Starting a Conversation About Vaginal Health
We thought about calling this newsletter “The Happy Vagina,” but wondered if people would be too embarrassed to read it. This prompted a discussion of how difficult it is to talk about vaginal health in today’s society. Even with all the strides we’ve made in women’s health, most women are still uncomfortable talking about problems “down there” and can’t even bring themselves to say the word “vagina,” much less celebrate that part of our anatomy that makes us distinctly female.
This reluctance partially stems from the lack of good, reliable medical information available about the female genitalia. In The V Book, Dr. Elizabeth Stewart states that “popular thinking has mirrored the medical community’s indifference. For much of the twentieth century, women’s genitals remained mired in ignorance and shame, as had been the case for hundreds of years.” But that is beginning to change and we intend to encourage that change.
Most women refer to everything between their legs as their “vagina,” but this is not really accurate. The vagina is inside the body cavity and cannot be seen (except for the vaginal opening) without special equipment. The parts we can see (the external genitalia) make up the vulva. Hence the term, vulvovaginal, which refers to both the vulva and vagina because it is difficult to talk about the health of one without also including the other.
Dr. Stewart, one of the first vulvovaginal specialists, encourages women to look at their genital area, using a mirror, to identify what’s there and to know what it should look like. She emphasizes that while “private parts are meant to stay private,” your private parts shouldn’t be foreign to you. You should be intimately familiar with them so that you can detect when there’s a problem and communicate the symptoms effectively with your practitioner. Dr. Stewart notes that “Using a precise vocabulary is the first step to better care.”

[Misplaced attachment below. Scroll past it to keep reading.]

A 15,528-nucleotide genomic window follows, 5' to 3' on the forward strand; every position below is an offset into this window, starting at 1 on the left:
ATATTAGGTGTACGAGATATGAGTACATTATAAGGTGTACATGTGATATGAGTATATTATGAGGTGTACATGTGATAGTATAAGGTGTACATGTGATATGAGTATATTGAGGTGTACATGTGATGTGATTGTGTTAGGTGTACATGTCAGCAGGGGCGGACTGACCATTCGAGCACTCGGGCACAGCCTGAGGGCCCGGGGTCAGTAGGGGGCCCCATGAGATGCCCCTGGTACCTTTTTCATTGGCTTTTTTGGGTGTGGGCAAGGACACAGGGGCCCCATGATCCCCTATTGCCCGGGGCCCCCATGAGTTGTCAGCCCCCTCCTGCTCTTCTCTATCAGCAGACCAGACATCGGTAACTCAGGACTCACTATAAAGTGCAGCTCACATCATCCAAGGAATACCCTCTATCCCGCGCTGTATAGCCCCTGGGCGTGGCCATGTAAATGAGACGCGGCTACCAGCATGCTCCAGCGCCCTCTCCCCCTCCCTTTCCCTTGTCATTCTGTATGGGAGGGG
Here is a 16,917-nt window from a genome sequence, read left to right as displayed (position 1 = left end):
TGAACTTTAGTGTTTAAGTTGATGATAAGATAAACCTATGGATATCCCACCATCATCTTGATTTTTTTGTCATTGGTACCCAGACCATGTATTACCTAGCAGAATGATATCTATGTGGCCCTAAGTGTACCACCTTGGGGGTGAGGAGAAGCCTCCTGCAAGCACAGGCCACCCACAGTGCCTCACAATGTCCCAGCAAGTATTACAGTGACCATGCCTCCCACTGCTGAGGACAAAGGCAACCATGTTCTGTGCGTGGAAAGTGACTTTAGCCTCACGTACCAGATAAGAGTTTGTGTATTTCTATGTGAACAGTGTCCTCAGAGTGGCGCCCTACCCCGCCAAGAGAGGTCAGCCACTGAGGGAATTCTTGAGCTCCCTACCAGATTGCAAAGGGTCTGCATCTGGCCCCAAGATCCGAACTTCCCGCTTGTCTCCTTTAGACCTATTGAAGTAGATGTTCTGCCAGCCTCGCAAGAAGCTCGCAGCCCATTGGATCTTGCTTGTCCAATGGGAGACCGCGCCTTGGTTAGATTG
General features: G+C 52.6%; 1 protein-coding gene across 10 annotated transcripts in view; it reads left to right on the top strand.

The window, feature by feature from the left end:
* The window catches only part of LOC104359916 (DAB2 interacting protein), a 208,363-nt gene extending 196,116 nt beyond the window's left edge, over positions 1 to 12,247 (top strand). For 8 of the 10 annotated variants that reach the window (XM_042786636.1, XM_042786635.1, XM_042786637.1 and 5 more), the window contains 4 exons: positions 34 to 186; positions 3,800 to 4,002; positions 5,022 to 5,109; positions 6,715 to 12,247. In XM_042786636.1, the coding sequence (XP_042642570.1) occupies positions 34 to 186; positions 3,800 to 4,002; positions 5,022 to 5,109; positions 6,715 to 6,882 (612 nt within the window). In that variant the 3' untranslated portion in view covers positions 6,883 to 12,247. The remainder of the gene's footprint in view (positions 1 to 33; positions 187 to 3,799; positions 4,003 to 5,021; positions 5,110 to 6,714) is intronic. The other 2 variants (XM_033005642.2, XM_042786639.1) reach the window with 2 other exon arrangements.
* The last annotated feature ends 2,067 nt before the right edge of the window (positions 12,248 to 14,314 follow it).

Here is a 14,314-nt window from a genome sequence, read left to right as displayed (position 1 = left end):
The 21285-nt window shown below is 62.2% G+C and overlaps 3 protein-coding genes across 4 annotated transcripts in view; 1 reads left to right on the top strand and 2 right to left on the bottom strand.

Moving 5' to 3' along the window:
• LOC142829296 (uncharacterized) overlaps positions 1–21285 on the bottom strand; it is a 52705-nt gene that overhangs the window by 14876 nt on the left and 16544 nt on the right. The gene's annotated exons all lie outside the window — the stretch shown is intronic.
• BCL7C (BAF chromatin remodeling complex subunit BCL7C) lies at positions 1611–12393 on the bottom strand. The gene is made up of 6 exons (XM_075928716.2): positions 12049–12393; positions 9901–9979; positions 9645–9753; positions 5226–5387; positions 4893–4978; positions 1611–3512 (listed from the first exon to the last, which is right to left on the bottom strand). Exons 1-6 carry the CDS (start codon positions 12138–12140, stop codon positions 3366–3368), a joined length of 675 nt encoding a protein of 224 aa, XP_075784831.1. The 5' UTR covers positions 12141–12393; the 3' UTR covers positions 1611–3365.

The figures below depict the external female genital anatomy; don’t be alarmed if yours doesn’t look exactly like the drawings. Just as our ears and toes are all slightly different, our genitalia also has variations that make each of us unique.
The vagina is a tube-like cavity with its opening (the introitus) in the vulva and terminating with a “blind pouch” that wraps around the cervix, as shown in the figure below. A thin wall separates the vagina from the bladder and rectum. The size of the vagina varies from one woman to the next, but the average length is about 2 1⁄2 to 3 inches.
Vaginal tissue is different than that found in the vulva and is most similar to the tissue found inside the mouth. The tissue around the opening of the vagina is like the tissue of the urethra, with lots of receptors for testosterone and the estrogen hormones. The vaginal walls contain muscles that allow the vagina to expand and contract to accommodate something as slender as a tampon during menstruation or as large as a baby during childbirth. In its relaxed state, with nothing inside it, the vaginal walls collapse against each other. The vaginal muscles are not within your control, but the pelvic muscles around the vaginal opening are. They hold the pelvic organs in place, help control urinary flow, and can affect sexual enjoyment.